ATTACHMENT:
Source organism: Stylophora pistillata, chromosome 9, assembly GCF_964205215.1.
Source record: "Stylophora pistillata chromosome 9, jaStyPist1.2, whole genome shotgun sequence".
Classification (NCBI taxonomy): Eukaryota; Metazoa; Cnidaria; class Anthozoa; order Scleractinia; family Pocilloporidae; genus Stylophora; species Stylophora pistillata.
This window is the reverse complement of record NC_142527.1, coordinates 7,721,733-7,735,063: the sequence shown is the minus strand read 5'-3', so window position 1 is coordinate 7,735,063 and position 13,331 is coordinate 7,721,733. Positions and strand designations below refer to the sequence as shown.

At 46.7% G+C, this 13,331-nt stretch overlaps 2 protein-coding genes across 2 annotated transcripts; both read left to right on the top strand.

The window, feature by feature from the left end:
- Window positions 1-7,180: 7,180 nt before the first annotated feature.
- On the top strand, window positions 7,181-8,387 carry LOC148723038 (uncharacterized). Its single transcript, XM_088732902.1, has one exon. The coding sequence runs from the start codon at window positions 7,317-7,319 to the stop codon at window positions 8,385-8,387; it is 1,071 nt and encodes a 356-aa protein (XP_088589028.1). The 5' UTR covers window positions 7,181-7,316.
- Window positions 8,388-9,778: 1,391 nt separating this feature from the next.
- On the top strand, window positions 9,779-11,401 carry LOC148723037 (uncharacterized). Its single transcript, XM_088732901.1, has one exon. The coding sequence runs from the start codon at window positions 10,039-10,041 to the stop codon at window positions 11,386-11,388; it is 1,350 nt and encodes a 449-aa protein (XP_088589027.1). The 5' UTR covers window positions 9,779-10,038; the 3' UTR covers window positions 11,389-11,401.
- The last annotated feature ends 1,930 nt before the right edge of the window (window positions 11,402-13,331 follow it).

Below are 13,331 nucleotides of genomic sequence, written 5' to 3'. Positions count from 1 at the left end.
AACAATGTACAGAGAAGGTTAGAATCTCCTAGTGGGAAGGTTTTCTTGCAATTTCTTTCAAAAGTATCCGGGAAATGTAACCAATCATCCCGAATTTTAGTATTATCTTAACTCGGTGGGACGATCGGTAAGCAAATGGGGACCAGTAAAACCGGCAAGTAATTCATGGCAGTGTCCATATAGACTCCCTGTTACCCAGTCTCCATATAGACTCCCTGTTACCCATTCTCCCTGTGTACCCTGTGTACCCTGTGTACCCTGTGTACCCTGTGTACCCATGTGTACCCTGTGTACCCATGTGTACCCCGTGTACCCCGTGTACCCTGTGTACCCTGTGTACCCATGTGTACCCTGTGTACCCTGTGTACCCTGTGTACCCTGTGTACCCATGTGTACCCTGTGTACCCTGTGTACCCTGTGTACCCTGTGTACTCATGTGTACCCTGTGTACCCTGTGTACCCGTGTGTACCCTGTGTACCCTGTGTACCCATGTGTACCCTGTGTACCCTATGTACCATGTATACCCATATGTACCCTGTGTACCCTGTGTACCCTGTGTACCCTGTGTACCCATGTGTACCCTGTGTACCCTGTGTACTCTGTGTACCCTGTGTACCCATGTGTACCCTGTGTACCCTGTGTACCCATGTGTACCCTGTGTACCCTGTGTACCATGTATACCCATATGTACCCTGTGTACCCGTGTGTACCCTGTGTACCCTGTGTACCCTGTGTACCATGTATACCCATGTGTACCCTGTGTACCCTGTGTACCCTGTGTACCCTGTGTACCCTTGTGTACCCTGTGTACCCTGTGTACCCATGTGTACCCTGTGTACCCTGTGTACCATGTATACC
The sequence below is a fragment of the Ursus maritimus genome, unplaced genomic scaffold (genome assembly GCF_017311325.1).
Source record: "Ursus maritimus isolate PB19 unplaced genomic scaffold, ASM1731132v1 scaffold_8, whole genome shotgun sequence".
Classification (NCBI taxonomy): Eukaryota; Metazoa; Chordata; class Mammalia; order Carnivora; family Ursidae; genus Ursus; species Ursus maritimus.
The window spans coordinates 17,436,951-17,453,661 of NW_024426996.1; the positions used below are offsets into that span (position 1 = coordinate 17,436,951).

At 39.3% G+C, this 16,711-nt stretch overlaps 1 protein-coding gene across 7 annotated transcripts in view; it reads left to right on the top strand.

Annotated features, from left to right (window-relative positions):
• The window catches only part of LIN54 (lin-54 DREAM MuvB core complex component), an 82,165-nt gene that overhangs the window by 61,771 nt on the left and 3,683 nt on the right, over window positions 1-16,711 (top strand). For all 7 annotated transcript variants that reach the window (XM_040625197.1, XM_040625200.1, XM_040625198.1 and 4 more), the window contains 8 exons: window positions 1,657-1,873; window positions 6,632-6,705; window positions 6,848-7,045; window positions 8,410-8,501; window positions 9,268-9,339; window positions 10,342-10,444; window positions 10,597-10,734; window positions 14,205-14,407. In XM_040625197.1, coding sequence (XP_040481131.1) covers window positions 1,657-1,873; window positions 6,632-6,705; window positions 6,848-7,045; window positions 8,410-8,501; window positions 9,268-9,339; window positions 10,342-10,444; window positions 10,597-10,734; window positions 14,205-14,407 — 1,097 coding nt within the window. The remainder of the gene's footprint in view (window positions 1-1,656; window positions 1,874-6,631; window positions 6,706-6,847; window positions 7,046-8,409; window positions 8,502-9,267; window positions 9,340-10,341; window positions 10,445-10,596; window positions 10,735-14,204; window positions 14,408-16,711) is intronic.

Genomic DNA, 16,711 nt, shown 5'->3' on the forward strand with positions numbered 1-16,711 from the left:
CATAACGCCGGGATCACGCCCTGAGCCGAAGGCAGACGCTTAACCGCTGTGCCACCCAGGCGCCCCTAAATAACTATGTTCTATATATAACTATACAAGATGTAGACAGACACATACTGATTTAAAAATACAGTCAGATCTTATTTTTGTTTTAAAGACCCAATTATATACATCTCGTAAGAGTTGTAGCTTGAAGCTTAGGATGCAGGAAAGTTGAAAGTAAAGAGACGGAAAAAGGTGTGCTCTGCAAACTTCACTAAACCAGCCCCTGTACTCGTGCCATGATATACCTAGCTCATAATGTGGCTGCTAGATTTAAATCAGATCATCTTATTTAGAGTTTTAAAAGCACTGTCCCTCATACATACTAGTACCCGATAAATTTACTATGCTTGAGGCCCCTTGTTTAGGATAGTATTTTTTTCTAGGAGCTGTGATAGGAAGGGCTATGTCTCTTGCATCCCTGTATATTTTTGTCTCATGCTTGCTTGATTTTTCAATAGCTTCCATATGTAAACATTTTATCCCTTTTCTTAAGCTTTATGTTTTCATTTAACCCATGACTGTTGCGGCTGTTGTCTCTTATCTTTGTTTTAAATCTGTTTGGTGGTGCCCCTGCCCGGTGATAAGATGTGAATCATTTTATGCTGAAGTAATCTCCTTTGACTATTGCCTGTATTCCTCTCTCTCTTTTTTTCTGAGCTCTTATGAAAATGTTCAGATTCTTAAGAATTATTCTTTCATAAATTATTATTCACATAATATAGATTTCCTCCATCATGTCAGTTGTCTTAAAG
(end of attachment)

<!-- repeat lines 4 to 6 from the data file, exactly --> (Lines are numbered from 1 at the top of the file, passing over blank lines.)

This window is the reverse complement of record NC_142527.1, coordinates 7,721,733-7,735,063: the sequence shown is the minus strand read 5'-3', so window position 1 is coordinate 7,735,063 and position 13,331 is coordinate 7,721,733. Positions and strand designations below refer to the sequence as shown.

At 46.7% G+C, this 13,331-nt stretch overlaps 2 protein-coding genes across 2 annotated transcripts; both read left to right on the top strand.

The window, feature by feature from the left end: